Strep A: How you can spot the deadly illness – explainer

Science and Health

Parents across the UK have been asked in recent weeks to pay attention to the symptoms of Streptococcus type A infection in their kids following an alarming increase in the number of cases which has already led to the death of nine young people. 

The British health agency (UKHSA) issued a warning to parents, telling them to seek medical help immediately if they recognize Strep A signs in their kids in order to prevent the infection from becoming severe.

Strep A usually causes a mild illness but according to reports in the UK, an invasive form of the bacterium known as iGAS increased this year, especially in children under age 10

According to British media, in a normal winter one or two children under age ten die from Strep A. Yet this year so far, nine children have already died, and the concern is growing that there will be more tragic cases.

What is Strep A?

A researcher uses a microscope (credit: INGIMAGE)

Strep A is a family of bacteria that belongs to the gram-positive cocci (spherical-shaped) group of bacteria which under a microscope appear to be in a chain. 

The bacterium can cause a wide variety of infections, from only mild symptoms to a life-threatening illness. Infection with the bacteria occurs by direct contact with mucous membranes or infected skin.

Strep A causes a red, sore throat along with urticaria and impetigo which are skin infections. These diseases are considered mild, but they may have complications such as necrotizing fasciitis (flesh-eating bacteria), joint disease (arthritis), bone infections (osteomyelitis), meningitis, sinusitis and pneumonia.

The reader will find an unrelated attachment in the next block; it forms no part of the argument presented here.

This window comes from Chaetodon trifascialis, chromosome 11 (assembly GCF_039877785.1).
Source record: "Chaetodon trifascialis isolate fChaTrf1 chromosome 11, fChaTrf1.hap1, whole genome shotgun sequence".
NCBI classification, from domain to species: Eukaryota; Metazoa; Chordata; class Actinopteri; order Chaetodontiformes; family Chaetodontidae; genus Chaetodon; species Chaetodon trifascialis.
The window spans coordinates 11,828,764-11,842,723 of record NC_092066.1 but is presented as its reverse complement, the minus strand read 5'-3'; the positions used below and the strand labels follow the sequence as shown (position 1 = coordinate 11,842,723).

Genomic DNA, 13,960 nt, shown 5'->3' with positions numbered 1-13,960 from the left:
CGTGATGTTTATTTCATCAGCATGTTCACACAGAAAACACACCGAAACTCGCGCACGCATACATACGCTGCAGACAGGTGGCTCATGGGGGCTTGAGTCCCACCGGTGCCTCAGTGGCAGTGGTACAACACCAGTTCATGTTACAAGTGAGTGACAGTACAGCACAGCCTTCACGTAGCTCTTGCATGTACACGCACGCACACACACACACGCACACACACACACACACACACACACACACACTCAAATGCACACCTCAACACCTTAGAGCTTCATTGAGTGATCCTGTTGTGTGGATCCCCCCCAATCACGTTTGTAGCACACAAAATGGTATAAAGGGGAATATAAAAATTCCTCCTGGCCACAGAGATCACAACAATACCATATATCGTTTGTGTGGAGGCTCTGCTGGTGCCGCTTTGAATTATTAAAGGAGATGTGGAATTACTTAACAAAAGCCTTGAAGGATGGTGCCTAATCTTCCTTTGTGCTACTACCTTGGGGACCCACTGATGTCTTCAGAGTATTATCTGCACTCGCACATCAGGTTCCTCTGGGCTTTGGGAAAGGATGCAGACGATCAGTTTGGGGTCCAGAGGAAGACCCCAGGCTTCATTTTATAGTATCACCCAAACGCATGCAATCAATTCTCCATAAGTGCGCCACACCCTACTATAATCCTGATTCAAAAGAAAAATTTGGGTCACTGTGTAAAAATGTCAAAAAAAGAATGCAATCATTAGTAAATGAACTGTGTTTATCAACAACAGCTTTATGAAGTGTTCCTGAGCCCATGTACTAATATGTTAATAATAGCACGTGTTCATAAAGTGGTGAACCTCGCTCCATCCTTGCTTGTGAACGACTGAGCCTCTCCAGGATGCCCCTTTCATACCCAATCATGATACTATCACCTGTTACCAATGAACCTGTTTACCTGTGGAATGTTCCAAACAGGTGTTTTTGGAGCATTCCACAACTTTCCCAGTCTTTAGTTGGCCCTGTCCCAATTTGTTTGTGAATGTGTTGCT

Even after the infection passes, diseases such as gout and glomerulonephritis (kidney disease) may develop as a result of the body’s immune response against the bacteria.

It should be noted that these complications are dangerous, but less common.

How to prevent serious illness

Pharyngitis, i.e. a red, sore throat, is the most common bacterial disease caused by strep A in childhood especially in the first years of school, and usually not before age three. 

The onset of the disease is sudden and characterized by a strong sore throat accompanied by high fever, weakness and fatigue. Tonsils are enlarged, red and on them you can see dots of white discharge.

The pharynx infection can pass even without antibiotic treatment, but the treatment has two important roles: shortening the duration of the disease, and more importantly it prevents disease. 

A throat swab will identify the bacteria in the pharynx, and it’s important that the test is done by a medical professional which can help identify the actual bacteria strain.

The skin infections from strep A are varied and usually not life-threatening. It’s important to be examined by a doctor in any case of sores, rash or generalized redness without a known cause. 

Luckily, in most cases antibiotic treatment will solve the problem, but it’s crucial to finish the entire treatment according to the doctor’s instructions, or else the bacteria could return, replicate and be even harder to treat.